Lisa Katz| Crain’s Detroit Blog

The Environmental Protection Agency (EPA) has in place regulations to further reduce automotive emissions and improve average fuel economy from approximately 35.5 mpg in 2016, to 54.5 mpg by 2025. The regulations are known as Corporate Average Fuel Economy (CAFE) standards. Countries around the world are requiring higher fuel economy for cars, so even if the U.S. government backed off on its own requirements, automakers, which play in a global marketplace, still are faced with meeting globally higher standards.

The task will be complex and significant for automotive engineers to address these progressively more stringent standards, employing their best product development processes, partnering with component and subsystem suppliers, to deliver compliant vehicles to customers. The challenges include finding the right experts who can support new design and manufacturer of vehicle systems that are increasingly interdependent and complex; ensuring collaboration among experts in the engineering and manufacturing processes; more complex parts; understanding how to work with new and mixed materials, including composites and lighter weight metals, and ensuring the quality of the products through measurement and testing.

An excellent description of the challenge has been written by Siemens PLM and published by the Aberdeen Group, entitled, “The domino effect of changing regulations on the automotive industry.” This description breaks down the required engineering and manufacturing tasks into understandable chunks. Needless to say, the shift to higher standards is and will be a tough challenge for automakers, but also a huge opportunity for workers with cutting-edge skills in this space. Moreover, there are great opportunities for application of new technologies and processes that, if deployed properly, could help reposition Southeast Michigan in the global marketplace as a job and innovation generator.

But first, to meet these new EPA standards, manufacturers will need to apply new developing technologies to improve the efficiencies of powertrains, enhance electronic controls systems, reduce friction and parasitic losses, and reduce the weight of vehicles through alternative materials and re-engineered structures. All of these changes are required to meet fuel economy and emission reductions, while maintaining or improving crashworthiness, drivability and reliability and maintaining safety.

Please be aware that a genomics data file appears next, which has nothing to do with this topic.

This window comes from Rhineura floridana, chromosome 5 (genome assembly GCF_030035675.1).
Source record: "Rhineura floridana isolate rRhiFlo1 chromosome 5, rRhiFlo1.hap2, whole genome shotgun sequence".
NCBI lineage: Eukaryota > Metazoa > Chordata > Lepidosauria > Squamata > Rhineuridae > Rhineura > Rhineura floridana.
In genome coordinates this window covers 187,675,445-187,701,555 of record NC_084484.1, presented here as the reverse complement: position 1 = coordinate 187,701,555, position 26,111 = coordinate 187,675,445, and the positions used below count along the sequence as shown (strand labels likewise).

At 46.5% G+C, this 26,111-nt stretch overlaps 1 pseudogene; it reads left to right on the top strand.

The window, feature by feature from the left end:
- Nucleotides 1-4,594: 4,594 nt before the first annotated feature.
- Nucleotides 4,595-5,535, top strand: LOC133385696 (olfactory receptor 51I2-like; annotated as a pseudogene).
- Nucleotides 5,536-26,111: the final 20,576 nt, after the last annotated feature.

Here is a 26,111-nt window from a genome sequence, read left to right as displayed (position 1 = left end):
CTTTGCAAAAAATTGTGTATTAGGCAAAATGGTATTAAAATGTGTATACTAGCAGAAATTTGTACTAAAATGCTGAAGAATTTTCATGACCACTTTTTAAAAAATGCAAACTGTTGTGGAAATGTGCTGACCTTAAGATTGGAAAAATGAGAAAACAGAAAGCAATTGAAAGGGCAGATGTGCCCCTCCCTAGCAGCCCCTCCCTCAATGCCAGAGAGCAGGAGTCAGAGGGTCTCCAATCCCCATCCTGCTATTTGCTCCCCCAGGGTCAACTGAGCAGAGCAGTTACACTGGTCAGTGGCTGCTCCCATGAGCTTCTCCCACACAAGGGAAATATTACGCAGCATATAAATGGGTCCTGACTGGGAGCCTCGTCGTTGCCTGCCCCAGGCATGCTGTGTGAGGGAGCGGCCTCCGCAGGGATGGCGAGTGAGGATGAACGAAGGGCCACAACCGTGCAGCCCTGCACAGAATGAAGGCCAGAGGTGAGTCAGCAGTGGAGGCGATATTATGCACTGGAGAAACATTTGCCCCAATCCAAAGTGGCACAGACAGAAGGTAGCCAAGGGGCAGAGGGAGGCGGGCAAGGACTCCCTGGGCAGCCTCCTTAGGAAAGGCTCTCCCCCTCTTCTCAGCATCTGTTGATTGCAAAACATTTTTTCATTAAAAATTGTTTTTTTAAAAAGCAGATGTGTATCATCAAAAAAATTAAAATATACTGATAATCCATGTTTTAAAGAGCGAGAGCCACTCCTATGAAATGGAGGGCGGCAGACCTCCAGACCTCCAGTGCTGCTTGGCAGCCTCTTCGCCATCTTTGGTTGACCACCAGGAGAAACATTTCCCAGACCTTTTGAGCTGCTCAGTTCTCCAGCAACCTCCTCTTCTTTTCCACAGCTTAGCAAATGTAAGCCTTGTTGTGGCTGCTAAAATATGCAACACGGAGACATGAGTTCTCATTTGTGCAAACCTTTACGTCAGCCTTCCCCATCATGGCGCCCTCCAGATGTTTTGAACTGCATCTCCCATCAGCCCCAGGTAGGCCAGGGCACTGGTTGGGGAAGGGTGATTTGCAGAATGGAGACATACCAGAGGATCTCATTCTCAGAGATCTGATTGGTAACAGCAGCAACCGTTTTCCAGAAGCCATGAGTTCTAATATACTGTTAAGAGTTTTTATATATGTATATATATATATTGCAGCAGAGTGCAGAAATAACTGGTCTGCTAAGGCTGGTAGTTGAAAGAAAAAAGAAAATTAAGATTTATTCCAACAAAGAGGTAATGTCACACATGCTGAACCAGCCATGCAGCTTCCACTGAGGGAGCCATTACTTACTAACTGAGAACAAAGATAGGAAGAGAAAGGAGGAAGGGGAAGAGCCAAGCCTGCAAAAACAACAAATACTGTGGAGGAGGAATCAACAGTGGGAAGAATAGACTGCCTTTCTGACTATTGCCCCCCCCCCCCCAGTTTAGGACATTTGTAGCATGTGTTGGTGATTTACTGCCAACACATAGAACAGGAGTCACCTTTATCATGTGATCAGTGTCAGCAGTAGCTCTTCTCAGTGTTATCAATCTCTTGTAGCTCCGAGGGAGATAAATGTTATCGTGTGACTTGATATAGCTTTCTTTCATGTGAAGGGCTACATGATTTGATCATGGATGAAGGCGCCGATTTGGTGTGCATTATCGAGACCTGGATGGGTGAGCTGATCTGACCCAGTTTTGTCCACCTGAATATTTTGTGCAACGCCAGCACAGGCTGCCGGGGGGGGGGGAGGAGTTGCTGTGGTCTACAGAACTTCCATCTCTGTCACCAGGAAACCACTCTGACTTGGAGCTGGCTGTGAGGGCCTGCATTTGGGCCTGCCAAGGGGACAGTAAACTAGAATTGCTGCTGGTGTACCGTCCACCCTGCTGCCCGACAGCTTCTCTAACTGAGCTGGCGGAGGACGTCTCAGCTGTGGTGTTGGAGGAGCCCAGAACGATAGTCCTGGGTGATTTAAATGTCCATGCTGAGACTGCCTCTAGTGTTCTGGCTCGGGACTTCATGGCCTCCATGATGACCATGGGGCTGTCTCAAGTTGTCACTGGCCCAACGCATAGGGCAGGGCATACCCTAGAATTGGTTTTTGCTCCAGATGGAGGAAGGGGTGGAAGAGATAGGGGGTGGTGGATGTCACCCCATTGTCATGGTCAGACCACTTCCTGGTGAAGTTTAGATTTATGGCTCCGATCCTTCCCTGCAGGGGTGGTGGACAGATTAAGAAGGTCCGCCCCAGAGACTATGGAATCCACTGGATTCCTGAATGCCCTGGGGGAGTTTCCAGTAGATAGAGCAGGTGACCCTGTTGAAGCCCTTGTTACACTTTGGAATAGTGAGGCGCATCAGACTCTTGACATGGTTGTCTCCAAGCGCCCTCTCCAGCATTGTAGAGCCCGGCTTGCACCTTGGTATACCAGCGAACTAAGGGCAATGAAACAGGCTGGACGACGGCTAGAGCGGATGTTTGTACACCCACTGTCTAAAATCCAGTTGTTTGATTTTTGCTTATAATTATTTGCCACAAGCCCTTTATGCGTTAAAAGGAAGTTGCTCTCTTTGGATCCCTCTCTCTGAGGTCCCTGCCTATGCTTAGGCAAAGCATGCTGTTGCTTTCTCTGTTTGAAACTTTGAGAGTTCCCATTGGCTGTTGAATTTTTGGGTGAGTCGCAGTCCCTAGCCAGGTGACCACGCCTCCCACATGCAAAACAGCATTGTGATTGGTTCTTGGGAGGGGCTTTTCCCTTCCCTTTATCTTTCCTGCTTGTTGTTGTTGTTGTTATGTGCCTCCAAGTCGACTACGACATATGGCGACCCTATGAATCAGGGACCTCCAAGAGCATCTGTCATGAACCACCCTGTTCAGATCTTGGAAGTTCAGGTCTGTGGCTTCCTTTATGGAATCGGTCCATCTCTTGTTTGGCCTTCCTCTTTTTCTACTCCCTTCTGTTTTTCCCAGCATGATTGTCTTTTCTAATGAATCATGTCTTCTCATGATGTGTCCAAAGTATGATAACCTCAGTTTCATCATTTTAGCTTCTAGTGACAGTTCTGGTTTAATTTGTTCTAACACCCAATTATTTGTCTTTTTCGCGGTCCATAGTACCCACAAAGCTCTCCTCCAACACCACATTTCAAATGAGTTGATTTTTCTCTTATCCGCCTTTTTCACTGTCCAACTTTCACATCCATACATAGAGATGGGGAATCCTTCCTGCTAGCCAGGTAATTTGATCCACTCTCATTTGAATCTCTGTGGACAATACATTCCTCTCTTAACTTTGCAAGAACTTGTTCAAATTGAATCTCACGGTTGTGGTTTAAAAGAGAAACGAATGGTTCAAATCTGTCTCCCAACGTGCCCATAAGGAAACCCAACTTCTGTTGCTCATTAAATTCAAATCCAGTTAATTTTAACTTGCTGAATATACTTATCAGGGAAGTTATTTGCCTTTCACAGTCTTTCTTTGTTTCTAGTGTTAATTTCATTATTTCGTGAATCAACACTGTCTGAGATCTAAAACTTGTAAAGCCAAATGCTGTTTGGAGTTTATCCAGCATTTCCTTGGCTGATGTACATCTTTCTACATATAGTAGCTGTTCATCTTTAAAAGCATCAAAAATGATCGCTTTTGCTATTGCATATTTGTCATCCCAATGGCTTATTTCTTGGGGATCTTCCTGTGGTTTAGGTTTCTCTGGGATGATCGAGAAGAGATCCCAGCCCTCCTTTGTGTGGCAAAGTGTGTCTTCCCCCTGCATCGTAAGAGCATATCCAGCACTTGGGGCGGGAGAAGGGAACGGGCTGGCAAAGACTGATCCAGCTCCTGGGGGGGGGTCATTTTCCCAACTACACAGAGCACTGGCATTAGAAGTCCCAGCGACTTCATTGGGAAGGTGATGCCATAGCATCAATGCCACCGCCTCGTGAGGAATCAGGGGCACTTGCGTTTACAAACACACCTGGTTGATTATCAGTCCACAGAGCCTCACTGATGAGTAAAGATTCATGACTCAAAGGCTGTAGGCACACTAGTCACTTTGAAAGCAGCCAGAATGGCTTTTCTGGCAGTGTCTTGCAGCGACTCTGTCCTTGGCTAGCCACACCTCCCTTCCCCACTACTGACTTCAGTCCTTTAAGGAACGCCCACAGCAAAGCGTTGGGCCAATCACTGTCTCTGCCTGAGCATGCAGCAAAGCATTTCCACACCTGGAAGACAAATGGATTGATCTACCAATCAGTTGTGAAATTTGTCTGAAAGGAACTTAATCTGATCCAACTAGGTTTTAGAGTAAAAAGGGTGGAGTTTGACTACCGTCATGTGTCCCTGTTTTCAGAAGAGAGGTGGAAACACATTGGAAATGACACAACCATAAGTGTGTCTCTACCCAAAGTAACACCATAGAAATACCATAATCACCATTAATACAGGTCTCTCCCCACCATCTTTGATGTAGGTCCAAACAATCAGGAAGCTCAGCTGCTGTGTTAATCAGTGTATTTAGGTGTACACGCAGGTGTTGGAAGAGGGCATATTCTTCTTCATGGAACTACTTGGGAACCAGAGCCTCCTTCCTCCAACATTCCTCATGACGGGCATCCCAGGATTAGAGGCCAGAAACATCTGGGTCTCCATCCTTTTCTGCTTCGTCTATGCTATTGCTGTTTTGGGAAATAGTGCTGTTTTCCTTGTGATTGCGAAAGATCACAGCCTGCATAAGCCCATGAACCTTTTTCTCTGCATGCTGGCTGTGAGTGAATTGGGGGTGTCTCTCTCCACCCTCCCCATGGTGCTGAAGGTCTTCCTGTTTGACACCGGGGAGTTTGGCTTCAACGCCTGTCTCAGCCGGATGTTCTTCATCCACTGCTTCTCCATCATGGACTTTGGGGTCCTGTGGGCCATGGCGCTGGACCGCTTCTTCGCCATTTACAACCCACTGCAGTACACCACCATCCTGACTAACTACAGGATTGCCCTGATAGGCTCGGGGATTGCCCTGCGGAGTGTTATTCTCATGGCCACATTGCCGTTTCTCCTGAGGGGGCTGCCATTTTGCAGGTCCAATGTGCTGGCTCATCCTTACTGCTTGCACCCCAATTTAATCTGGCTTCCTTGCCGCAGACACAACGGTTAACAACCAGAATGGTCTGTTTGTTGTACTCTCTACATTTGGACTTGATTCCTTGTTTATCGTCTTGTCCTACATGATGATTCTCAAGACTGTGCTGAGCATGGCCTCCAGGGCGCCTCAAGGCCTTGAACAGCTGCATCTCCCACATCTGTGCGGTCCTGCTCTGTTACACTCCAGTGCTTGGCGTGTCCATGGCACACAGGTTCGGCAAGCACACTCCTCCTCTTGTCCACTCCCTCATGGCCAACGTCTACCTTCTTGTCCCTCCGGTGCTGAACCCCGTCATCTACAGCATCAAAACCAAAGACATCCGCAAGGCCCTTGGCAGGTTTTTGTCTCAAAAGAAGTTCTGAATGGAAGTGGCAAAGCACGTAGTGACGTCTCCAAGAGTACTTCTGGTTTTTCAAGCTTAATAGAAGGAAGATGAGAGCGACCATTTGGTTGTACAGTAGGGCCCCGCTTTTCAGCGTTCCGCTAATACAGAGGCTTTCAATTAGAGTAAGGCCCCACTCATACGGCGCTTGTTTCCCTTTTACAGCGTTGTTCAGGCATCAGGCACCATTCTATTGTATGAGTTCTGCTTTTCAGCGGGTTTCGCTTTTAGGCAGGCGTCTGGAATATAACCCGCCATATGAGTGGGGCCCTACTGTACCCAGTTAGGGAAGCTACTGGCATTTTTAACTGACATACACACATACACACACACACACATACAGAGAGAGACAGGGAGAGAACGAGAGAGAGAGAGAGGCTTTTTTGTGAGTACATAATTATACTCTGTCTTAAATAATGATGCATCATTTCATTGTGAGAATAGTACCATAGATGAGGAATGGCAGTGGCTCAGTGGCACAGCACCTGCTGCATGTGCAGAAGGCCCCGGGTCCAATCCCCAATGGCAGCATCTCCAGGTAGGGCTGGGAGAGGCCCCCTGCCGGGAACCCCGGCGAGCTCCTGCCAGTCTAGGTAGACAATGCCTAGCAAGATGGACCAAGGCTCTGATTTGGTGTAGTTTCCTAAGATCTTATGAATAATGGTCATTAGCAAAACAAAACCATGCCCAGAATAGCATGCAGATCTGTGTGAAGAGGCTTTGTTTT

No small task.

The Siemens description shows the engineering effects on vehicle design, the manufacturing supply chain and the aftermarket. But not only are there technical challenges, the description leads to the question about talent. Engineers, technicians and many support functions will have to work together to effectively design, validate, release and manufacture new vehicles meeting these regulations each model year. Welders and machinists will need to learn to work with new materials and design specifications, which also require development. The human resource talent requirements may span many of the following areas:

  • Product design engineers working with new materials and manufacturing requirements to design and develop verified product components and subsystems
  • Systems engineers to integrate components and subsystems into integrated vehicle subsystems and systems
  • Materials engineering to work with manufacturing engineers in developing optimal material properties from manufacturing processes
  • Laboratory technicians to test components/subsystems and establish design verification performance data
  • Process engineers to develop and manage optimized quality driven mfg. processes, including forming processes, fabrication and joining of dissimilar materials, and assembly
  • Process technicians to install, test and establish manufacturing processes for optimum control limits and functional characteristics
  • Product development engineers to develop and apply test standards and procedures that will validate new products to customer acceptance criteria and other regulations
  • Supplier quality assurance engineers to work with the supply base to ensure stable supplier manufacturing processes that meet company and other compliance standards
  • Service engineers who understand the product characteristics of new lightweight components and how service and reliability requirements match and fulfill customer expectations.
  • And many other functional occupational positions such as purchasing, quality assurance, product information management and more.

The Siemens/Aberdeen graphic above will help educators and other workforce development professionals guide curricula and new talent into the many engineering and technical areas needed to meet these impending regulations.

This blog post was prepared with research and content from Al Lecz, director, employer strategies, Workforce Intelligence Network.

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